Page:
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Nationale 7

Uneasy Riders

Jean-Pierre Sinapi’s brittle, funky comedy is without a doubt the most no-nonsense, bracingly bolshy film about disability yet made. It’s set in a home for the disabled, where 50-year-old Rene (Olivier Gourmet) is the despair of his new young carer, Julie (Nadia Kaci). Enraged by life in a wheelchair, Rene demands the chance to make love again, and Julie finds herself exploring the hard shoulder of the Route Nationale 7 to recruit a likely prostitute. Rene’s exploits soon transform the whole community, including a wheelchair-racing Clash fan and a young gay Muslim with a Johnny Halliday fixation who is attempting an uneasy conversion to Catholicism.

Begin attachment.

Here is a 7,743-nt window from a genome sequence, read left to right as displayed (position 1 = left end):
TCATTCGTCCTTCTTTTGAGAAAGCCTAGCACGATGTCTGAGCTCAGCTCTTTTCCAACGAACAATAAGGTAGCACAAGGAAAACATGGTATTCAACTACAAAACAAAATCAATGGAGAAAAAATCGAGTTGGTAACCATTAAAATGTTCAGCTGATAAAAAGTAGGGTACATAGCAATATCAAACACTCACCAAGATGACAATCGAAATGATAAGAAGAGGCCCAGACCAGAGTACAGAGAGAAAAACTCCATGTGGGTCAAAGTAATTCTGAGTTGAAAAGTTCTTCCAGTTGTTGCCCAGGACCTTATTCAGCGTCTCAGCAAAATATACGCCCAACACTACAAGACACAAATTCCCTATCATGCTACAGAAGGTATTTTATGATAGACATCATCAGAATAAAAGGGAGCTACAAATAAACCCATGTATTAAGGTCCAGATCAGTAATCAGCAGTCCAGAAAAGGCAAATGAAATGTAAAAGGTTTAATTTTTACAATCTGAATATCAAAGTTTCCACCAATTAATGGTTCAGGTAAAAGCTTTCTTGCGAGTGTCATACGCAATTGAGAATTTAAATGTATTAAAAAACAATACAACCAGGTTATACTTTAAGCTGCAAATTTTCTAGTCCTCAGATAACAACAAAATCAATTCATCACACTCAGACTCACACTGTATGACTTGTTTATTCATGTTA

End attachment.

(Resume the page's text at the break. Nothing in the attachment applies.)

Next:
Sinapi’s film is shot digitally, which at once gives it a crisply no-nonsense docu-drama feel. But the mobility of the new camcorder technology also becomes a metaphor for the hard-won mobility of its characters a militant gesture for
a militant film which has more than a touch of Mike Leigh humour about it. Sinapi’s film knocks down more than one preconception not just about disability, but about sexuality, religion and politics too. The crisp sparring between Nadia Kaci and Olivier Gourmet (known for his roles in the Dardenne brothers’ Rosetta and The Promise) is just part of the pleasure of this vibrant, provocative piece.ÑJonathan Romney/London Film Festival programme. (France, 2000. English subtitles. Colour. Dolby stereo. 90 mins.)

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